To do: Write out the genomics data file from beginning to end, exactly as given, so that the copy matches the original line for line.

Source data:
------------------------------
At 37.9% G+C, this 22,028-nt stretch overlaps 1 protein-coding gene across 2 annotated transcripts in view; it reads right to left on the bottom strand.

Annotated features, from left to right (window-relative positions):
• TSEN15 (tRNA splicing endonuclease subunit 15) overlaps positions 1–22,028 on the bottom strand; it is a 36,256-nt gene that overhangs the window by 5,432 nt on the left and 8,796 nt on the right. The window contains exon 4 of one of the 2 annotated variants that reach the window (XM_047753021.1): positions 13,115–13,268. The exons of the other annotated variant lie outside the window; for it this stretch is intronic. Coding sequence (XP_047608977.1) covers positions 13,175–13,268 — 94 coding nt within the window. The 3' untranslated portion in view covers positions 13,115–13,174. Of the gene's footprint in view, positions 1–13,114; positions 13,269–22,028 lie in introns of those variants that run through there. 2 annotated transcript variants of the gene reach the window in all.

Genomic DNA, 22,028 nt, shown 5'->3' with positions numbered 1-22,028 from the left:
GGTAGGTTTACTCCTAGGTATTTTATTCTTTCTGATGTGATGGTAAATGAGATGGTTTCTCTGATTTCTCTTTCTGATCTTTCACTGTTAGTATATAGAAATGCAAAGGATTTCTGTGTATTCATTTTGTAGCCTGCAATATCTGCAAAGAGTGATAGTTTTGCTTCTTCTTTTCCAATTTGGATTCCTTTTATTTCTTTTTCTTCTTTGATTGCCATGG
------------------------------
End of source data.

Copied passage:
At 37.9% G+C, this 22,028-nt stretch overlaps 1 protein-coding gene across 2 annotated transcripts in view; it reads right to left on the bottom strand.

Annotated features, from left to right (window-relative positions):
• TSEN15 (tRNA splicing endonuclease subunit 15) overlaps positions 1–22,028 on the bottom strand; it is a 36,256-nt gene that overhangs the window by 5,432 nt on the left and 8,796 nt on the right. The window contains exon 4 of one of the 2 annotated variants that reach the window (XM_047753021.1): positions 13,115–13,268. The exons of the other annotated variant lie outside the window; for it this stretch is intronic. Coding sequence (XP_047608977.1) covers positions 13,175–13,268 — 94 coding nt within the window. The 3' untranslated portion in view covers positions 13,115–13,174. Of the gene's footprint in view, positions 1–13,114; positions 13,269–22,028 lie in introns of those variants that run through there. 2 annotated transcript variants of the gene reach the window in all.

Genomic DNA, 22,028 nt, shown 5'->3' with positions numbered 1-22,028 from the left:
GGTAGGTTTACTCCTAGGTATTTTATTCTTTCTGATGTGATGGTAAATGAGATGGTTTCTCTGATTTCTCTTTCTGATCTTTCACTGTTAGTATATAGAAATGCAAAGGATTTCTGTGTATTCATTTTGTAGCCTGCAATATCTGCAAAGAGTGATAGTTTTGCTTCTTCTTTTCCAATTTGGATTCCTTTTATTTCTTTTTCTTCTTTGATTGCCATGG